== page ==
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91
Survivor Room / Re: Good things about yourself
« Last post by Theres always light on April 18, 2020, 10:57:42 AM »
(this is a really good idea and a good place to have it  :))

I care
I don't give up on people
I have hope
I am dependable
I try to help
I try to see the good in things
I am supportive
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Survivor Room / Re: Losing it, our mental health emergency
« Last post by bluebell.x on April 02, 2020, 03:02:18 PM »
started watching it and it's really good but wouldn't suggest watching the second episode because it is verryyyy triggering
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Survivor Room / Re: Uncertainty with my future MH care.
« Last post by Tucan on April 01, 2020, 06:21:43 PM »
Hey how are you today?
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Survivor Room / Re: Aspergers / High functioning autism assessment
« Last post by Vermilion on April 01, 2020, 12:19:17 AM »
Ah, I see what you mean now, the very time time I should take something literally..! I think I can understand that itwould be easier than talking to people directly but I worry that would come off as rude to some people? My brain tends to over think things like this though, often to the point where I get it completely wrong! Thinking about it, my lack of eye contact and mumbling probably comes off as a bit rude too. The important thing is that it helped you. It seems that you were lucky enough to find a workplace where you were able to do that, work really does help people in so many ways. I often learn by imitation, watching how others react to situations.
Anywho, I guess that work is a huge boost for self confidence as well as general life skills and being out of work could have a negative effect on them. Again, it's about that balance that you seem to have gotten the hang of better than I have.

On a side note- when I'm at the supermarket I find the 'scan as you go' really helpful; I can check prices of things without asking staff, I can already see what the bill will be before I go to pay (my maths skills are appalling) and I can put everything into the bags as I'm going atound which means that I don't get in a flap at the checkouts. Then I just scan the barcode, pay via card & go home. Zero human interaction providing other customers leave me alone.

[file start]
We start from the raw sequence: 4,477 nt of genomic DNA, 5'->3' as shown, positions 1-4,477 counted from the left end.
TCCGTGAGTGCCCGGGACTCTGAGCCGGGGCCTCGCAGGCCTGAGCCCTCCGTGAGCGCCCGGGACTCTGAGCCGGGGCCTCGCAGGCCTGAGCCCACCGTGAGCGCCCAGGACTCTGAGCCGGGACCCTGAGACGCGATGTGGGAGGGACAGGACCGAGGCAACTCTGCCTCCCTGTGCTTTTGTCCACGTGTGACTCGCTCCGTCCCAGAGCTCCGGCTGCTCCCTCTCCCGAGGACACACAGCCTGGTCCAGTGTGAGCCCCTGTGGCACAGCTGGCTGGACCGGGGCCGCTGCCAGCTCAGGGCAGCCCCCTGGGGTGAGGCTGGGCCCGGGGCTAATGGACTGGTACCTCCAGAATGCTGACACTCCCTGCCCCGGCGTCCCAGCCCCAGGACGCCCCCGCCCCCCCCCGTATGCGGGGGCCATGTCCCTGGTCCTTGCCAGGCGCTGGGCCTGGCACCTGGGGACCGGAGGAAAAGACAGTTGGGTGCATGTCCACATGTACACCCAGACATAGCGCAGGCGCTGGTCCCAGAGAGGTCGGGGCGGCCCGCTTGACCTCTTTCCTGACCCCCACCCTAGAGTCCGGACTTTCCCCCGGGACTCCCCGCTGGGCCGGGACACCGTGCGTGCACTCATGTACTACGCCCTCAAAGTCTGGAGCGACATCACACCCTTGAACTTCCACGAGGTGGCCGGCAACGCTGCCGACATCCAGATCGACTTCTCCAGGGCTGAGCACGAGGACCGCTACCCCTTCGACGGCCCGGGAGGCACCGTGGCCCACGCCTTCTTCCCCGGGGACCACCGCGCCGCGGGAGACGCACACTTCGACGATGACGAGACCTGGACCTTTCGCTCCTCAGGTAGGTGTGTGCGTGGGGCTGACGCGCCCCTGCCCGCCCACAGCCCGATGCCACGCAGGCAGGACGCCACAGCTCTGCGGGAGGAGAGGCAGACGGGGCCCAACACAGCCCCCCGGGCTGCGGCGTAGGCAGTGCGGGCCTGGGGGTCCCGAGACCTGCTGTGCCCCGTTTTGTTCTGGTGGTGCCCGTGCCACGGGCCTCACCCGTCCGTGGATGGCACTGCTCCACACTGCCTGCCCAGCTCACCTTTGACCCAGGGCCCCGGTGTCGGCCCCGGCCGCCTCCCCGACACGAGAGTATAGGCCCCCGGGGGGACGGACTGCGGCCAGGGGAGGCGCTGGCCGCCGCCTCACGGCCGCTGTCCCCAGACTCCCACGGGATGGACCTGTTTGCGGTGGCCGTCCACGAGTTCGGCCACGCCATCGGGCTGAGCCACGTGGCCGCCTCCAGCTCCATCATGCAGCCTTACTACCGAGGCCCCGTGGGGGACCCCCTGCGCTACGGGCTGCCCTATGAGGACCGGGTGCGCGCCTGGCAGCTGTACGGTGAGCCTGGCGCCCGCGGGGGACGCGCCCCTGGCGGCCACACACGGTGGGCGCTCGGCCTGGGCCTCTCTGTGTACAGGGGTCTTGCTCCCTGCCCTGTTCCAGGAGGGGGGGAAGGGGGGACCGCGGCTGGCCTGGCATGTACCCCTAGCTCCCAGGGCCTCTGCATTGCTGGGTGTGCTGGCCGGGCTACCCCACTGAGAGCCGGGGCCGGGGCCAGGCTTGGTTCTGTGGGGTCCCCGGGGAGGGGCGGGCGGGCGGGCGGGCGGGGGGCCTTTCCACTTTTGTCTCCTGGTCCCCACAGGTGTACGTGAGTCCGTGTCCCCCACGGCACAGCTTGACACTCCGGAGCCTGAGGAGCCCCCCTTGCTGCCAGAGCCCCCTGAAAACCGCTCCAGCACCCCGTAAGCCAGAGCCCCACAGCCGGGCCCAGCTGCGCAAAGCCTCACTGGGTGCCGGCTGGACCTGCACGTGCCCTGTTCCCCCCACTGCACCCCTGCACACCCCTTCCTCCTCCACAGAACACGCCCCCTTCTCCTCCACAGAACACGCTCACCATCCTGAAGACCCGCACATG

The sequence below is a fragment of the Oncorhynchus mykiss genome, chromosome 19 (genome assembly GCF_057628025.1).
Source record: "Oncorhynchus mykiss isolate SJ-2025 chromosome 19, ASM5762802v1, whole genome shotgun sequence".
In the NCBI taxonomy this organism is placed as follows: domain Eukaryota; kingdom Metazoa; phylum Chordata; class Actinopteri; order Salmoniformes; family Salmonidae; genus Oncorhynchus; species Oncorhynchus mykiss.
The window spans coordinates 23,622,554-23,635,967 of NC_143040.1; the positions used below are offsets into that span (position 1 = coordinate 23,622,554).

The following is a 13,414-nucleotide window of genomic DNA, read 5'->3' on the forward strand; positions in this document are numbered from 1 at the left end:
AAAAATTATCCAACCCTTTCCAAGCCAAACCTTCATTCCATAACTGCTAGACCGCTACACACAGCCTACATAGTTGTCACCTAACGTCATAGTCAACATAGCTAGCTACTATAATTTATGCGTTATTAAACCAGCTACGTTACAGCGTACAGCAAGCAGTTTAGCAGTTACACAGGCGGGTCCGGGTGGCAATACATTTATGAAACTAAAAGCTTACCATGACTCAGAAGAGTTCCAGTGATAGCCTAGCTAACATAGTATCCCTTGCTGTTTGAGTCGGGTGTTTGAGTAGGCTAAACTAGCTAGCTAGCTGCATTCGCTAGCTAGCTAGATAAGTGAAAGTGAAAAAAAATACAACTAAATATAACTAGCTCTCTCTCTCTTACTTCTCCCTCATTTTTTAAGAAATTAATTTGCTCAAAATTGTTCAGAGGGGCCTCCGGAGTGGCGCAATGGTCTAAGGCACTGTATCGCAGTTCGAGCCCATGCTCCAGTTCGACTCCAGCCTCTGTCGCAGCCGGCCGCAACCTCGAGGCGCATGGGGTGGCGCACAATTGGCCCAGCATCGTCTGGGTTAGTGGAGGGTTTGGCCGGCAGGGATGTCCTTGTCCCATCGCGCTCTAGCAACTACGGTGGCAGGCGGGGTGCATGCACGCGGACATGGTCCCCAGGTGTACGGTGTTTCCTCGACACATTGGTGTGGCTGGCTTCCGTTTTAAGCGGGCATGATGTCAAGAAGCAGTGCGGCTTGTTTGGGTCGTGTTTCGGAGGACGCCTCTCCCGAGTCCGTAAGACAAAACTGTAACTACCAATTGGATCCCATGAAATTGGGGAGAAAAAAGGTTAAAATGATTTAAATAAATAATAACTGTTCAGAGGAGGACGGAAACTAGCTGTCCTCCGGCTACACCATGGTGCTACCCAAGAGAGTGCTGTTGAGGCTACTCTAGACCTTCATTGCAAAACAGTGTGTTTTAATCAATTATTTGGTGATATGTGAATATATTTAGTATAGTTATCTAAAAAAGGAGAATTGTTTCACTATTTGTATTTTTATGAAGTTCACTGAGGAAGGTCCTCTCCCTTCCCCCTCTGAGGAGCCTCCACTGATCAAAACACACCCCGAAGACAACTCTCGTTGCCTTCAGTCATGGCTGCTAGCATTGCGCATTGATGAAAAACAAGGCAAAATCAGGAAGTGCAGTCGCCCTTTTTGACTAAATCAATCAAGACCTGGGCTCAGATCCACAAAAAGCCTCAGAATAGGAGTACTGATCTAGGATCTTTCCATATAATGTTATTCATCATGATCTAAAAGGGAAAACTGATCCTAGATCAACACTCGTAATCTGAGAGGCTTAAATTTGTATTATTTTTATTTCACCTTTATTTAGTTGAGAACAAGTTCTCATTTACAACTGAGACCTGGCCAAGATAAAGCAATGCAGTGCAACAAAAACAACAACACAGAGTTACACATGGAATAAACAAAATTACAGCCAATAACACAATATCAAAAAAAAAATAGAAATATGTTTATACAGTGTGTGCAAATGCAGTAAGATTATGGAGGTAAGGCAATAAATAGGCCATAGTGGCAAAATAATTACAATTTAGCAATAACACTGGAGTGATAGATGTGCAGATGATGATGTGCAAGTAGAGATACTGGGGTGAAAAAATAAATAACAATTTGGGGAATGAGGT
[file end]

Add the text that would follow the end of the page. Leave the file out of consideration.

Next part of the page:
I seem to babbling again, apologies if I have.
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Survivor Room / Re: Aspergers / High functioning autism assessment
« Last post by Lorien on March 31, 2020, 11:49:37 PM »
That wasn't what I meant. I meant I can literally do more at work than I can at home. I used find it impossible to go into shops, but slowly through work I built up strategies to help me to be able to do it. I could talk to people I knew but not people I didn't so I talked to the person I was working with instead - like "we need to wait for the receipt" rather than telling the cashier we'd like one etc. It took about 5 years before I got to the point I could just walk into a 'local/metro' sized shop. These days I can do a supermarket when it's not busy - with tinted lenses, a full list, music on, self service and payment by card. But I can do it. I don't think I would have learnt the same things in other ways. A CBT guy once advocated for pretty much full on exposure - but also pointless things. "Go stand in the supermarket for 10 mins, then you can leave" his theory was I'd see it wasn't scary - the effect was to prove it was too much.